The elements that which continue to compel me to listen to the works of Lord Bygon (Giuseppe Gambino) are all apparent in the track, “Take It Over.” With Bygon, it is all about the music, how it moves and into what grooves his melodies take it.
As is his trademark, to my ears, Lord Bygon weaves melodies into the most striking and pleasing chord changes imaginable. He has absorbed qualities from pop and jazz that guide his creations in a manner that surprises the listener while at the same time makes the listener feel a natural flow.
“Take It Over” is a simple piece but defines Lord Bygon’s style to the max. It is a fearless approach, filled with confidence and zest, with quite the right dynamic expected from someone whose influences buzz in his head like a swarm of killer bees.
The track is from his best-of collection, “Thirst,” which features the scope and range of his continental vocals and lofty lyrics. You have only to listen to the title tune to be exposed to how he arranges these complex pieces and presents them with just the right instrumentation.
Lord Bygon doesn’t over do any piece. He is loyal to the instrument that is his voice and his harmonies are the featured instruments. In “God Bless You” he orchestrates these voices so subtly and elegantly within the type of melody I have mentioned that you understand why he doesn’t venture into extraneous arrangement.
Understanding one’s strengths as a performer is a rare quality in the days of digital-recording marvel, and Lord Bygon could teach a few performers out there now just how to focus on what is really important about a song one creates. “Elegantly Wasted” is testimony to this understanding.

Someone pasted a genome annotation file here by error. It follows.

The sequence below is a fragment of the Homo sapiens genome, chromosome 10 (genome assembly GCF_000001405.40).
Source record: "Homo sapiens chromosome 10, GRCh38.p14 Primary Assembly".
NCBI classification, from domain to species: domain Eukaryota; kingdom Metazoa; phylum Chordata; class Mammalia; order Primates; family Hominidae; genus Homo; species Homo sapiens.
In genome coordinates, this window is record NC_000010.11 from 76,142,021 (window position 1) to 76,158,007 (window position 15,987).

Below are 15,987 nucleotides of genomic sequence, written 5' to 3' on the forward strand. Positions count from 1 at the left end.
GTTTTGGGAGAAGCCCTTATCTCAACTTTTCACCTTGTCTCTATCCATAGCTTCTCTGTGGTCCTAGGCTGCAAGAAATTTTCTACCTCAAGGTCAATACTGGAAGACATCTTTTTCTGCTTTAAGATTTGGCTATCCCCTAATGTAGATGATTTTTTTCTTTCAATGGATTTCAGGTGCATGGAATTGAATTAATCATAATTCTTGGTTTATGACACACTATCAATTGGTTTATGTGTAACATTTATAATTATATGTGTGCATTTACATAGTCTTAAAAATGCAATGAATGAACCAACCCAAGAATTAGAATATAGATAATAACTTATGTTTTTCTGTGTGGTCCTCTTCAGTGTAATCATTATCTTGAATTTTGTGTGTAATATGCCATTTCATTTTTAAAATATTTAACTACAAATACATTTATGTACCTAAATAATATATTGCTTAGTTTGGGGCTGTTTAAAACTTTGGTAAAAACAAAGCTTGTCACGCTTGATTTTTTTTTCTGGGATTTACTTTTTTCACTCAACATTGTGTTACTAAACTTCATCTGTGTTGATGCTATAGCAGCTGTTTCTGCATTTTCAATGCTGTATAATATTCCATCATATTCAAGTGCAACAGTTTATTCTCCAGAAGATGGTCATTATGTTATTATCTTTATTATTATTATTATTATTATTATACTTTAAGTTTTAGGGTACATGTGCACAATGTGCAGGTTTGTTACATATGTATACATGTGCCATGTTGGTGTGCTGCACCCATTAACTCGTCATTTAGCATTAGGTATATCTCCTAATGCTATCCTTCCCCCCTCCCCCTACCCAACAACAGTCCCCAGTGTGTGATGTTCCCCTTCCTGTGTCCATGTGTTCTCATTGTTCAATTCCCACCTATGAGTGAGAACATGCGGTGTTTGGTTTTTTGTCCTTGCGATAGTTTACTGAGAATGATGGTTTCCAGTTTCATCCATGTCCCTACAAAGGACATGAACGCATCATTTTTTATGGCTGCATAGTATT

Another solid attribute about Lord Bygon is his allegiance to romance. His tunes reveal a strange, yet admirable acceptance of the chaos that is affection. How he presents this, especially in the masculinity of “The Twilight Is Coming,” is unique and glorious in its allegory. Most other performers might take this out of its minstrel atmosphere and ruin the mood. Not Lord Bygon. He allows the melody to stand naked with the lyrics spinning in all of their pain and mourning.
The jazz element is always the most difficult to blend into the pop element. It can shave the edge off of melodies and confuse a piece. It takes a true master of the spirit of jazz to be able to “hear” what could work or what could be damaging to a song. Failure after failure comes from the attempts to mix jazz and pop, but Lord Bygon appears to have an intrinsic talent for such adaptation. In fact, he can add classical influences, as in “Disease Of The World” and pull it all off with the acumen of a gourmet cook.
The best part of it is that the best of Lord Bygon’s work is probably still ahead of him.